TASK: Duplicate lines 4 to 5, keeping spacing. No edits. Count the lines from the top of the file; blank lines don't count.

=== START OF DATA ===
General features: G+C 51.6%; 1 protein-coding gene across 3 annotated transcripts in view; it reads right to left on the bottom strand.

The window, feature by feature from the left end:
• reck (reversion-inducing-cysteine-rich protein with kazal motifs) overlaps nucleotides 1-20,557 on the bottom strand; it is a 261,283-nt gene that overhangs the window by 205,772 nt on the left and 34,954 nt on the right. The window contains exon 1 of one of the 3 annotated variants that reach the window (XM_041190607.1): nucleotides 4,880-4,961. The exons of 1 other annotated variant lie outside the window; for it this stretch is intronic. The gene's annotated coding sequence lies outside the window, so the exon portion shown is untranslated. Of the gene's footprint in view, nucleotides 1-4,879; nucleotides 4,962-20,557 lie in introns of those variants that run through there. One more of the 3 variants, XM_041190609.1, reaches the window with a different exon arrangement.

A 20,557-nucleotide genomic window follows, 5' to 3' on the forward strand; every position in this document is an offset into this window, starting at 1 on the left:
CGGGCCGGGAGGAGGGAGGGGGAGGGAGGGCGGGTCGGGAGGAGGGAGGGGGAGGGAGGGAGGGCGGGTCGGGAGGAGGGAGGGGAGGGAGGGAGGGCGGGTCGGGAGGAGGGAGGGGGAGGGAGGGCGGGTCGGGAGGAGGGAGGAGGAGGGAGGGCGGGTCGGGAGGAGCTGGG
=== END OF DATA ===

A 20,557-nucleotide genomic window follows, 5' to 3' on the forward strand; every position in this document is an offset into this window, starting at 1 on the left:
CGGGCCGGGAGGAGGGAGGGGGAGGGAGGGCGGGTCGGGAGGAGGGAGGGGGAGGGAGGGAGGGCGGGTCGGGAGGAGGGAGGGGAGGGAGGGAGGGCGGGTCGGGAGGAGGGAGGGGGAGGGAGGGCGGGTCGGGAGGAGGGAGGAGGAGGGAGGGCGGGTCGGGAGGAGCTGGG